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 Post subject: Value of my Antique Westinghouse
PostPosted: Feb Sat 16, 2019 12:19 am 
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Joined: Feb Sat 16, 2019 12:00 am
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I have an antique Westinghouse radio. It was a handed down from my parents (I recused it from being junked when they sold their house, couldn’t bare the thought of this radio that I grew up with and used to listen to on Christmas mornings when I was a kid getting disposed of). My father got it from his parents who are now both deceased. I looked at the pictures and it looks most like the US Westinghouse WR-368, but there are a few differences. I added a picture. The radio does work. I don’t keep it plugged in or use it normally, but when plugged in it turns on and turns to different stations. It used to get stations, but I live out in the sticks so it doesn’t really pick up any stations out here, plus I am not using an antenna (or whatever you call the wire that helps you get reception).

It has never had any restoration, never been fixed, it has all original parts.

I was wondering what the value is and if this really is a Westinghouse WR-368?

Thanks for any information you can give me.


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 Post subject: Re: Value of my Antique Westinghouse
PostPosted: Feb Sat 16, 2019 12:41 am 
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Joined: Jan Tue 31, 2012 1:55 am
Posts: 7305
Location: Mountains of Mourne. Ireland.
You photo didn't show.

If this is the radio that you used to listen to on Christmas mornings as a kid, then I would say that it's priceless.
Priceless: so precious that its value cannot be determined... :)

Posting photos to a forum thread...
The skinny: viewtopic.php?p=2717120#p2717120

Greg.


Last edited by egg on Feb Sat 16, 2019 2:41 am, edited 1 time in total.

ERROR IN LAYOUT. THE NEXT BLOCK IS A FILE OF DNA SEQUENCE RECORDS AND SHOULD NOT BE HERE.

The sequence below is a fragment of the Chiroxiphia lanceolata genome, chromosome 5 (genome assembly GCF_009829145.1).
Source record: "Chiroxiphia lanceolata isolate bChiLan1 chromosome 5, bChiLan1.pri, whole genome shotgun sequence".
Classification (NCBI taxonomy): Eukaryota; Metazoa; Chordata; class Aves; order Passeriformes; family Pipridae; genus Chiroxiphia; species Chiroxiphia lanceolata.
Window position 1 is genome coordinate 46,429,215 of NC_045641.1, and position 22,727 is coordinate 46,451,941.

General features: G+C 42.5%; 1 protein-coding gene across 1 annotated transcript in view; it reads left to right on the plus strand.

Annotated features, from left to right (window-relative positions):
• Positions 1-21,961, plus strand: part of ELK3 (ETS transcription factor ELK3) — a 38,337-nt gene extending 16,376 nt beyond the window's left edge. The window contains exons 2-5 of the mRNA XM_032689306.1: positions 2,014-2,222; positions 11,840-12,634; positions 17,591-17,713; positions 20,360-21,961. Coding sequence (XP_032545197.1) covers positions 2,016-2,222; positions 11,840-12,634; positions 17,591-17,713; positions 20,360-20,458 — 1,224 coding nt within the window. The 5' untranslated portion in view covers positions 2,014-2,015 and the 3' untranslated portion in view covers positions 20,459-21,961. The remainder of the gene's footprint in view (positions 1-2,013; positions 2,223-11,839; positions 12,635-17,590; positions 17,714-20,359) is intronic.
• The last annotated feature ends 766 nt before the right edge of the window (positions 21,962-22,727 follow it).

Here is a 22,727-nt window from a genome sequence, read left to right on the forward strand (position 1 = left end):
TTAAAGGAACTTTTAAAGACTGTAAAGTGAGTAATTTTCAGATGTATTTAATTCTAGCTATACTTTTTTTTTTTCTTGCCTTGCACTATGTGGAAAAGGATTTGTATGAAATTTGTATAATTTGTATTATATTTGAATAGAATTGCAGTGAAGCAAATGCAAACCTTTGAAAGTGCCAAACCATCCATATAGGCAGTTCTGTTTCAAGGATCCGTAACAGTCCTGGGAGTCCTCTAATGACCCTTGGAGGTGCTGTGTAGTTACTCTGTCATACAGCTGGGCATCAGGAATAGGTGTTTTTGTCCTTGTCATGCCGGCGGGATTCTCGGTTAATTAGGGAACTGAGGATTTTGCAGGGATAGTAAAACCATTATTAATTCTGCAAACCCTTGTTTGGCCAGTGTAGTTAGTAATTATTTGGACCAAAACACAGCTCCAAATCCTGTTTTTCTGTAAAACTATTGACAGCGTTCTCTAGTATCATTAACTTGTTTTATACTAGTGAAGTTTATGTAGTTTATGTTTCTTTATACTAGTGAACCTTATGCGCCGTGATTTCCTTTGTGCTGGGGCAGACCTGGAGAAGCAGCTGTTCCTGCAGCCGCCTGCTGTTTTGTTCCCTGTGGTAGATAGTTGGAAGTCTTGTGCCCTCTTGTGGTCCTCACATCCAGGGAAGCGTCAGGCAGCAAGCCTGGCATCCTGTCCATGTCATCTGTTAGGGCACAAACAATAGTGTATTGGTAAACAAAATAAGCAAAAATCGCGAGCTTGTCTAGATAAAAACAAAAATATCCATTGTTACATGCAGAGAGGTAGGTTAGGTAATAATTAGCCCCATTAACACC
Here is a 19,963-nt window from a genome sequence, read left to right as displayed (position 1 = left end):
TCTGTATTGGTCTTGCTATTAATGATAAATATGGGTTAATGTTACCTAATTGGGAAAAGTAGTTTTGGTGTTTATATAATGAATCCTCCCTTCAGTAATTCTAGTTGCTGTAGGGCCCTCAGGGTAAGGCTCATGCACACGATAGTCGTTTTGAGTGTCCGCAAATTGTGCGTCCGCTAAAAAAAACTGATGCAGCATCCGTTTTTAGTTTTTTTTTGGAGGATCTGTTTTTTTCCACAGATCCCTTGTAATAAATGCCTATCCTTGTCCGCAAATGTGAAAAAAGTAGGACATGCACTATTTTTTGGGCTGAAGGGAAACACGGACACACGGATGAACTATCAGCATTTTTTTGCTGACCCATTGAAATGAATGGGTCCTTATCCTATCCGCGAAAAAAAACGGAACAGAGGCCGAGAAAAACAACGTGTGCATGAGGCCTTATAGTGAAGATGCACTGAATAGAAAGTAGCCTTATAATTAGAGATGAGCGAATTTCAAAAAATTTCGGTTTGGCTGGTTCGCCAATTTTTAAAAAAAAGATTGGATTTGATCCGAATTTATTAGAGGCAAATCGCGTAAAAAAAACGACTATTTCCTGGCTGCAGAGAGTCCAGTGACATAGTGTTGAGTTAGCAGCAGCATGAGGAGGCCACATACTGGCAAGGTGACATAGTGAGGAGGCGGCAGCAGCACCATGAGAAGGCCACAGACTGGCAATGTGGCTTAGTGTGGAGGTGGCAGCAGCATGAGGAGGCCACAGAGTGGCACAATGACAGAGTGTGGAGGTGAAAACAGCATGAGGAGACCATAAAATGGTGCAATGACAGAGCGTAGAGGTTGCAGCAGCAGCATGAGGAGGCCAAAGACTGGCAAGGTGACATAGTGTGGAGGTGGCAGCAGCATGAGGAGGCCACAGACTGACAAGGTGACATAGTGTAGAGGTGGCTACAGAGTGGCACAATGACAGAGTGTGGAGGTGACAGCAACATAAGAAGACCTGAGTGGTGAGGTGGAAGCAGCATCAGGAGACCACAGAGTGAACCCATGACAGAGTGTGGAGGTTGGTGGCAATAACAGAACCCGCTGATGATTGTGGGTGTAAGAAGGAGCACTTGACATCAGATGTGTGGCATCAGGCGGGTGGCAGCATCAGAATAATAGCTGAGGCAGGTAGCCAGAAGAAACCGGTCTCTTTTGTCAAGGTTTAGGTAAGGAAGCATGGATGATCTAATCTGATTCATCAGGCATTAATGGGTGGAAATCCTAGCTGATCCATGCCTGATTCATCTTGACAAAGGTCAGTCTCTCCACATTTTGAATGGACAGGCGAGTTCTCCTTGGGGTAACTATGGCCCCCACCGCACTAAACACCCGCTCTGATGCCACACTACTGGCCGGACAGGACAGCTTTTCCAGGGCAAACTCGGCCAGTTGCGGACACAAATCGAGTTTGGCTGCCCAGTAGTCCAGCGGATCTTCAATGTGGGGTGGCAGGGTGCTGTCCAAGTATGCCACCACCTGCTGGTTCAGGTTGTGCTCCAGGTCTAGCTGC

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 Post subject: Re: Value of my Antique Westinghouse
PostPosted: Feb Sat 16, 2019 1:48 am 
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Joined: Dec Sat 24, 2011 9:17 pm
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Location: Vancouver Island, Canada
Westinghouse WR-368:

https://www.radiomuseum.org/r/westinghou_wr368.html

Has 10 tubes, counting the eye tube. How many tubes in yours?
If it has fewer tubes and fewer features than the WR-368, it will be hard to get more than $40-60 for it.

Fix it up and keep it in the family. We can tell you how to replace the capacitors, which are cheap to buy. Do not power up the radio with the old dried out capacitors in it, as you are risking the expensive transformers and other parts.

_________________
Watch the doughnut, not the hole.
Burl Ives, RIP, oldtimer.
[:l>)


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 Post subject: Re: Value of my Antique Westinghouse
PostPosted: Feb Sat 16, 2019 2:33 am 
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Joined: Apr Tue 07, 2015 8:31 pm
Posts: 360
Location: Blue Lake, MA
Welcome to the forum.

My case was similar to yours. The first radio that started me in this hobby was the family’s RCA Radiola 18 handed down to me from my grandparents.

If I may suggest, clean up your Westinghouse and perhaps get it restored. The radio itself may be worth $50, maybe $100, but as stated previously, it’s history is priceless. You are fortunate to still have it. Best of luck.